Book, music & lyrics by Lin-Manuel Miranda; directed by Thomas Kail
Performances began July 13, 2015
Richard Rodgers Theatre, 226 West 46th Street, New York, NY
Love & Money
Written by A.R. Gurney; directed by Mark Lamos
Performances through October 4, 2015
Signature Theatre, 480 West 42nd Street, New York, NY
|Renee Elise Goldsberry, Lin-Manuel Miranda and Phillipa Soo in Hamilton (photo: Joan Marcus)|
Unlike In the Heights, Miranda's breakthrough show—and the "game-changer" for musicals that everyone is belatedly saying Hamilton is—whose hip-hop inflected songs were actual emotional outpourings of its characters, the rapping rhymes of Hamilton, Jefferson, Burr and Washington sit uneasily on their tongues. Admittedly, what Sherman Edwards composed for his Founding Fathers in 1776 wasn't any more authentic, but those men (as portrayed by the likes of William Daniels and Howard da Silva) at least retained their dignity, while the characters in Hamilton sometimes approach parody.
That's especially true of King George III, whose sardonic appearances as, first, the colonies' ruler, later a defeated monarch, and lastly a bemused and amused observer of the new nation puts the show dangerously close to silly Something Rotten territory, however deliciously Jonathan Groff embodies the British tyrant.
Miranda's lyrics are clever—often very clever—but also flirt with the sophomoric: "raise the glass to the four of us/tomorrow there'll be more of us" isn't the most inspiring couplet. Miranda's score mainly soars when the entire cast sings variations of "whoa whoa" and Thomas Kail's extraordinarily savvy directing and Andy Blankenbuehler's astounding choreography come to the rescue.
In fact, the staging and movement in this show are so prominent that it's almost too much. There are precious few moments when characters are allowed to just sing without being upstaged by other doings—and the large stage turntables, stairs and a second tier that allow for even more movement throughout—and so the nearly three-hour Hamilton becomes, quite literally, exhausting.
It's unfortunate: shorn of 25-30 minutes, Hamilton would be the astute and theatrically exciting analysis of our country's complex, multi-hued early history that it's being described as. As it is, it's at times exhilarating and always entertaining; even Miranda's stumbling attempts at profundity—the thick irony of "My Shot," the recurring duels, the wedding rewind, the bathetic summing-up finale—work well onstage, thanks to Kail and Blankenbuehler's breathtakingly inventive and cohesive visual structure, upon which Miranda's ambitious if not fully realized musical concept sits.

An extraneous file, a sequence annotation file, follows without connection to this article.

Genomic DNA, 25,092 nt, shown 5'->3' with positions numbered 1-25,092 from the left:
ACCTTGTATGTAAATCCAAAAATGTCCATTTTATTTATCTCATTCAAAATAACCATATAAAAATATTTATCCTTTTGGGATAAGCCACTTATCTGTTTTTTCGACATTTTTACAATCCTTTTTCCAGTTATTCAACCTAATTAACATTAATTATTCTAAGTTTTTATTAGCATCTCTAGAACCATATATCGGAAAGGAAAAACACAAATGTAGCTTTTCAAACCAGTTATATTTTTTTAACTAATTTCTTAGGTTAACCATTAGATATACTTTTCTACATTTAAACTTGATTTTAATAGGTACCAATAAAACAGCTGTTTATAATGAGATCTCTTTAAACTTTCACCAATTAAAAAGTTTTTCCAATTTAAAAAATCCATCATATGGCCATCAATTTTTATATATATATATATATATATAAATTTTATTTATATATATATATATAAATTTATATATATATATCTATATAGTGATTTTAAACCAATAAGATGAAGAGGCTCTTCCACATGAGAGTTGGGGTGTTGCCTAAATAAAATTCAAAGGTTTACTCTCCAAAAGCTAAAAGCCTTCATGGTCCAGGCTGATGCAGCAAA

The indefatigable cast is tremendous, led by Miranda's self-confident Hamilton, Renee Elise Goldsberry's golden-voiced sister-in-law Angelica, Phillipa Soo's gorgeous-sounding wife Eliza, Daveed Diggs's strutting Thomas Jefferson and Leslie Odom, Jr.'s charmingly villainous Aaron Burr, whose own complicated history deserves a show of its own someday.
|Maureen Anderman in Love & Money (photo: Joan Marcus)|
One of his most featherweight works, A.R. Gurney's Love & Money touches on this eloquent playwright's pet themes of the foibles of the rich and entitled in such a way that, at a mere 75 minutes, it's a mere blueprint for a more incisive play.
Sharply directed by Mark Lamos, Gurney's comedy introduces Cornelia Cunningham (an excellent Maureen Anderman), an Upper East Side widow about to enter an old folks' home for the affluent—there are even retired professors!—who has decided to give much of her wealth away to many charitable organizations. When her lawyer Harvey Abel (an amusingly flustered Joe Paulik) arrives to go over details of her will and trust (her children are dead and her two grandchildren are, she says, not entitled to much), he also brings her a letter from a young man in Buffalo, who insists he is her long-lost grandson.
A little later, Walker Williams (an unfortunately charmless Gabriel Brown) arrives and, after surprising them with the color of his skin, charms the pants off Cornelia, who acts like she believes his story of being the offspring of an affair between Cornelia's daughter and his father during a trip to Manhattan. Her skeptical lawyer digs up informaton that puts Walker's story under a microscope, while Cornelia's loyal maid Agnes (Pamela Dunlap, typical but funny) is also not fooled by the interloper.
Whether Walker is in fact her grandson or not is not the point—it does get resolved, by the way—instead, the play is an excuse for Gurney to provide jokes and observations about class, race, affluence, education and culture, none very penetrating but amusing at times, summed up by Cornelia's rather pedestrian quip about her lack of interracial romance: "The closest I've ever come to an affair with a black man is to vote for Obama."